According to Moody’s, together with a rise in stimulus and healthcare spending related to the crisis, the think tank expects this drop in revenue will trigger a sizeable fiscal deterioration across emerging market sovereigns. Most countries, including Botswana, are under pressure of widening their tax bases, Moody’s says that this will be challenging. “Even if governments reversed or do not extend tax-easing measures implemented in 2020 to support the economy through the coronavirus shock, which would be politically challenging, this would only provide a modest boost to revenue, especially as these measures were relatively modest in most emerging markets,” says Moody’s.
Botswana has been seen internationally as a ‘tax ease’ country and its taxes are seen as lower when compared to its regional counterparts. This country’s name has also been mentioned in various international investigative journalism tax evasion reports. In recent years there was a division of opinions over whether this country can stretch its tax base. But like other sovereigns who have tried but struggled to increase or even maintain their tax intake before the crisis, Botswana will face additional challenges, according to Moody’s.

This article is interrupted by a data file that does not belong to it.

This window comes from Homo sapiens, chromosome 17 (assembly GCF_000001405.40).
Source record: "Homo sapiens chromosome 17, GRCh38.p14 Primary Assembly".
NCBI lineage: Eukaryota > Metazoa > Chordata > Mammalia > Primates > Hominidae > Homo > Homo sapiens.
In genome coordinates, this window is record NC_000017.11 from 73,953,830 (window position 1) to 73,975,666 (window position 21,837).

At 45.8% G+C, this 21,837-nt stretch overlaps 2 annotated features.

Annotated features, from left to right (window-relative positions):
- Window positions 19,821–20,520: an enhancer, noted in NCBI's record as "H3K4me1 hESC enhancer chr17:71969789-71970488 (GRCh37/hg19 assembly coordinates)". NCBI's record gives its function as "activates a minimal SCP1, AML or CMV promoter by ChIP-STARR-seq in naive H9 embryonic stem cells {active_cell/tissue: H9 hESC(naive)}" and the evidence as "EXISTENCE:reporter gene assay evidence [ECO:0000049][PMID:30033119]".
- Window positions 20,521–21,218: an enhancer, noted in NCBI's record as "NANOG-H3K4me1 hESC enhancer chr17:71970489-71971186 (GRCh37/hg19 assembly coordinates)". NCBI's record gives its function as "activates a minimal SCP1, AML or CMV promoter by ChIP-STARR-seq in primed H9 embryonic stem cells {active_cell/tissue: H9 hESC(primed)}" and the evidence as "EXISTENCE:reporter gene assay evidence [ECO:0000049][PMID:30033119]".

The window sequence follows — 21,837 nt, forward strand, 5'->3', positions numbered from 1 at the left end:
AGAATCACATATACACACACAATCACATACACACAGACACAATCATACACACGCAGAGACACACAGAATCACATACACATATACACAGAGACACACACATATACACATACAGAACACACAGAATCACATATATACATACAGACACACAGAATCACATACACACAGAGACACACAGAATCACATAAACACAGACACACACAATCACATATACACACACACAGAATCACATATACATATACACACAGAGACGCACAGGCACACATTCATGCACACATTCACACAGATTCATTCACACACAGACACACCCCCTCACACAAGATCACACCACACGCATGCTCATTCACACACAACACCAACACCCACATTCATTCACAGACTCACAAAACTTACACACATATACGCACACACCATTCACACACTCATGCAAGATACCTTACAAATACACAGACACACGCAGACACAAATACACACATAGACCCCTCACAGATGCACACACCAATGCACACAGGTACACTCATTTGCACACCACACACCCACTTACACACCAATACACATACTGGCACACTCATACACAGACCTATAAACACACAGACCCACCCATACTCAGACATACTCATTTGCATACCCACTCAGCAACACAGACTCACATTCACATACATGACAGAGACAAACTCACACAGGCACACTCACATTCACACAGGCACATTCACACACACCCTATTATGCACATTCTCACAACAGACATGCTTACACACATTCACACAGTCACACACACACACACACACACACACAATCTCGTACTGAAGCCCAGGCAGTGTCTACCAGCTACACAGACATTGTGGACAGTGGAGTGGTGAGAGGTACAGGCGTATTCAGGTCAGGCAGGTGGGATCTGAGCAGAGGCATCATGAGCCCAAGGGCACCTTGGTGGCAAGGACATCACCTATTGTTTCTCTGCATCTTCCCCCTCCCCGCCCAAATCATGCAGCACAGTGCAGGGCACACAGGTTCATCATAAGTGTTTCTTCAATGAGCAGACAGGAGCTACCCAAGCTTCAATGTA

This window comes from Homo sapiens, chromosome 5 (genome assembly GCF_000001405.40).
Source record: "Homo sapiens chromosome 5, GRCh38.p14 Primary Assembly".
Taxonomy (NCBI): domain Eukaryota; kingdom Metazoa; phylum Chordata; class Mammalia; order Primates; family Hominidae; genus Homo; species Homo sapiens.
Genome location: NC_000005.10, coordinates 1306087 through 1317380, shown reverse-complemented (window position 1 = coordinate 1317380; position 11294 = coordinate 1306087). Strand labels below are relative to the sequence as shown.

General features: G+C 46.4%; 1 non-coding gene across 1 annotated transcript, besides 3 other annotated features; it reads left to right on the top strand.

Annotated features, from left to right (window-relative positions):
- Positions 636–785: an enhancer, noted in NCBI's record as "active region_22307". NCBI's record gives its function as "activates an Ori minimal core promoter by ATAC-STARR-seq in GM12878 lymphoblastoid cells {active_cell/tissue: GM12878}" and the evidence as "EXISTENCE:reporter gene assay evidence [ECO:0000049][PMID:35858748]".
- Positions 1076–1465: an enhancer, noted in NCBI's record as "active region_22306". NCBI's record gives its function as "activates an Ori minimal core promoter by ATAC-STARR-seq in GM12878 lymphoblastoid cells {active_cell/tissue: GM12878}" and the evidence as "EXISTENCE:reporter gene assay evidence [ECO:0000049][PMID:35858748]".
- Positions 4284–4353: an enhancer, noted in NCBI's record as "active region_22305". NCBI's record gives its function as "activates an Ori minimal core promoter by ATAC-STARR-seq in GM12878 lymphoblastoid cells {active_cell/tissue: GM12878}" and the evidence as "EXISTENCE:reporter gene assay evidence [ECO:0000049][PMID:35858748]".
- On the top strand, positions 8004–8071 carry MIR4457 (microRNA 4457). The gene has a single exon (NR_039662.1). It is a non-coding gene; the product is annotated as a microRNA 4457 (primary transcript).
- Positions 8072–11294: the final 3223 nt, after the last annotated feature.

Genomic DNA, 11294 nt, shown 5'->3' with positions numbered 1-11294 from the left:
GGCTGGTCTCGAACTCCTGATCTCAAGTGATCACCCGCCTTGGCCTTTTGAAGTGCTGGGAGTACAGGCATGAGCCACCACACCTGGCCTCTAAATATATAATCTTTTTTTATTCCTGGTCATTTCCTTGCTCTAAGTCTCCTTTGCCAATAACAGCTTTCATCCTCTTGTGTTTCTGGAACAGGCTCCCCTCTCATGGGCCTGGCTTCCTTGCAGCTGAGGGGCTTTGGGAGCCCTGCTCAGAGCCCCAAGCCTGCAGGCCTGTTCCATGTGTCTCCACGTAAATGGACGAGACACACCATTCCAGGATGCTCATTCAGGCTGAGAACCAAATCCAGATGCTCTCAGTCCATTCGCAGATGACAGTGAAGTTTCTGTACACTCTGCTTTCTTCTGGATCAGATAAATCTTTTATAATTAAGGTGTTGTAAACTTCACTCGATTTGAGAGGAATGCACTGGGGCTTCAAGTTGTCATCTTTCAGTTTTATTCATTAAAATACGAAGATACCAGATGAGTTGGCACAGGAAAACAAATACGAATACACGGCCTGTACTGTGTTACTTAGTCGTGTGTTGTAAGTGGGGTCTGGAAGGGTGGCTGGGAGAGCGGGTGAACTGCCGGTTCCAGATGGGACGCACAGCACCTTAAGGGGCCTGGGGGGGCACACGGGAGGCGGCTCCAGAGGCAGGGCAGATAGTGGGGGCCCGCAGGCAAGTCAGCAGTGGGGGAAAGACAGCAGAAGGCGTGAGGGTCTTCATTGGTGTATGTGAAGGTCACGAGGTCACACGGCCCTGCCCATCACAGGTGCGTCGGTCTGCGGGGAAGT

“Additional measures to reduce tax evasion and cutting tax expenditure should support the recovery in government revenue, albeit from low levels,” advised Moody’s. Botswana’s tax revenue to the percentage of the GDP was 27 percent in 2008, dropped to 23 percent in 2010 to 23 percent before rising to 27 percent again in 2012. In years 2013 and 2014 the percentage went to 25 percent before it took a slip to decline in respective years of 2015 up to now where it is at 19.8 percent.